Other names: Bindweed, Field Bindweed.
Family: Convolvulaceae (Convolvulus family).
Native of Europe.
Occurrence: Widespread in weedy areas and along roadsides.
- it is a twining prostrate plant that may cover several square metres
- the leaves are arrow-head shaped
- the sepals (green leaf-like structures just below the petals) are hairless
- the flowers are white or pale pink, and funnel-shaped.
Bindweed may be a troublesome garden weed. It has creeping roots, from which new plants can shoot. The plant is spread from seeds which may lie dormant for many years, and by cultivation, which may spread the roots from which new plants can grow. Common Bindweed is a Regionally Controlled weed in parts of Victoria. Common Bindweed does not climb by using tendrils but the whole plant twists about plant stems. It does not climb large plants.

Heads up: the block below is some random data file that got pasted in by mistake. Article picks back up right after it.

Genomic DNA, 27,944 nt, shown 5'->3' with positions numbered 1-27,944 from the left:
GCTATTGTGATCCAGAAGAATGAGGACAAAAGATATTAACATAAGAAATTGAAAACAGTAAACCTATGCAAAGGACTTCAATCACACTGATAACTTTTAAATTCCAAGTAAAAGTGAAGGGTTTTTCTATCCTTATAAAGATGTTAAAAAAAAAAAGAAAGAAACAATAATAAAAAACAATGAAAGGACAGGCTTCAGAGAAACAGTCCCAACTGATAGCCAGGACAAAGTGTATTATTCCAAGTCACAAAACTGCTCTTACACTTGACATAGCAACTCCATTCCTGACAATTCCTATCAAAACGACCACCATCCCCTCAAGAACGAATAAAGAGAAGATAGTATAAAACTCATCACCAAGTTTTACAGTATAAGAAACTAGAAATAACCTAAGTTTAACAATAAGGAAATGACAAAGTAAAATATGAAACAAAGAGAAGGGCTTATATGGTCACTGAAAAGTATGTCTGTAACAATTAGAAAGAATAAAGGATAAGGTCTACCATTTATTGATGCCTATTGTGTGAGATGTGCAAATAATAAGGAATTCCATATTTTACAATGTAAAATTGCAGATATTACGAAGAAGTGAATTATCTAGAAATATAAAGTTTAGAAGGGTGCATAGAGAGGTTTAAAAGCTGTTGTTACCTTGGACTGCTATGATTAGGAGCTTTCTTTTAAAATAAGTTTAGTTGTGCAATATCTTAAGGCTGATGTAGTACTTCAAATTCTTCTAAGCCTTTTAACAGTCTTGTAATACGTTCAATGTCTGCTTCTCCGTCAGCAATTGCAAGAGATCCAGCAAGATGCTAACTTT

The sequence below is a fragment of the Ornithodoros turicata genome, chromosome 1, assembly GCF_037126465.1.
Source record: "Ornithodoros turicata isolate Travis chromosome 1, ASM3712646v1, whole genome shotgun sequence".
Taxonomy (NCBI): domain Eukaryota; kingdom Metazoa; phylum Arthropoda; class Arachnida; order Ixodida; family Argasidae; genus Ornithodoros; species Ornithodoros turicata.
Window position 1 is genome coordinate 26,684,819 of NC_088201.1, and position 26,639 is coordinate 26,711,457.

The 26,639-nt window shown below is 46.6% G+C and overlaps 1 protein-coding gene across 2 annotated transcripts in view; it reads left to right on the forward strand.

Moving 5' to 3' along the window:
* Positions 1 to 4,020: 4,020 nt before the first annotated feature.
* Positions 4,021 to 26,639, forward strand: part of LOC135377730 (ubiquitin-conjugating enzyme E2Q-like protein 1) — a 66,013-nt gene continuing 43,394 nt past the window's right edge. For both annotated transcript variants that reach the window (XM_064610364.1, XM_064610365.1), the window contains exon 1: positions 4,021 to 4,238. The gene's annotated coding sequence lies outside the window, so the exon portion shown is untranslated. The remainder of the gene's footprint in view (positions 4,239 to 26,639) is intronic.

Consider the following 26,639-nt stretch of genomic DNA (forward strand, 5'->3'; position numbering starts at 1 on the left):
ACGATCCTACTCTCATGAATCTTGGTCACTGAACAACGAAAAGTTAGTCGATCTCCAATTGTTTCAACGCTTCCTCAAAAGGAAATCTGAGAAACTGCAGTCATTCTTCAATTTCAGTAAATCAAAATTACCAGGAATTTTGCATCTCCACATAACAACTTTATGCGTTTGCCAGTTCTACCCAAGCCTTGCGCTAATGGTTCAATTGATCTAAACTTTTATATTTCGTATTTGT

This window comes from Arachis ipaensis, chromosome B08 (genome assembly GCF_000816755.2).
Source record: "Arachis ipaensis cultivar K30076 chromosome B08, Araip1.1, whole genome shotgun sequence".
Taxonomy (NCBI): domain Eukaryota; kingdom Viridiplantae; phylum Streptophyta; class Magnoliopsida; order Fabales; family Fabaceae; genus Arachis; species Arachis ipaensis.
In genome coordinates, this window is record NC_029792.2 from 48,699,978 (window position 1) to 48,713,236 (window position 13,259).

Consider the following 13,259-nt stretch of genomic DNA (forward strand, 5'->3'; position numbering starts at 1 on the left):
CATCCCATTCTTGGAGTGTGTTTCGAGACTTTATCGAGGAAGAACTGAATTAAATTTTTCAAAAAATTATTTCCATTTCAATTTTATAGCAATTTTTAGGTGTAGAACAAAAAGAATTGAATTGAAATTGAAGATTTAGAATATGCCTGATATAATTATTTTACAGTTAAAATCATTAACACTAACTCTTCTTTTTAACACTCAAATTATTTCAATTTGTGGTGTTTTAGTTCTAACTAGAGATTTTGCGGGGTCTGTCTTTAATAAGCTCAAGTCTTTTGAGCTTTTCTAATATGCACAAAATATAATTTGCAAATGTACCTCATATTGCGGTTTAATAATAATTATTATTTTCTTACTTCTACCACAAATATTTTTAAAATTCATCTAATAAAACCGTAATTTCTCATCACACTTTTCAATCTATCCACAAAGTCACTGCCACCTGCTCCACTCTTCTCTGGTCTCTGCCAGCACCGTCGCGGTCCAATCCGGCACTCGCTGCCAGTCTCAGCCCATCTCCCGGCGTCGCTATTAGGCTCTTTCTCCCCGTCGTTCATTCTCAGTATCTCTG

Similar native species: The native Blushing Bindweed (Convolvulus angustissimus) is a widespread grassland species. It has bright pink flowers, narrower leaves, and hairy sepals, and does not have creeping roots.
convolvulus: from convolvulo, Latin, meaning intertwine arvenis: field.
2,3: Common Bindweed. White Hills Cemetery.
4: The distinctive arrowhead leaves. Castlemaine.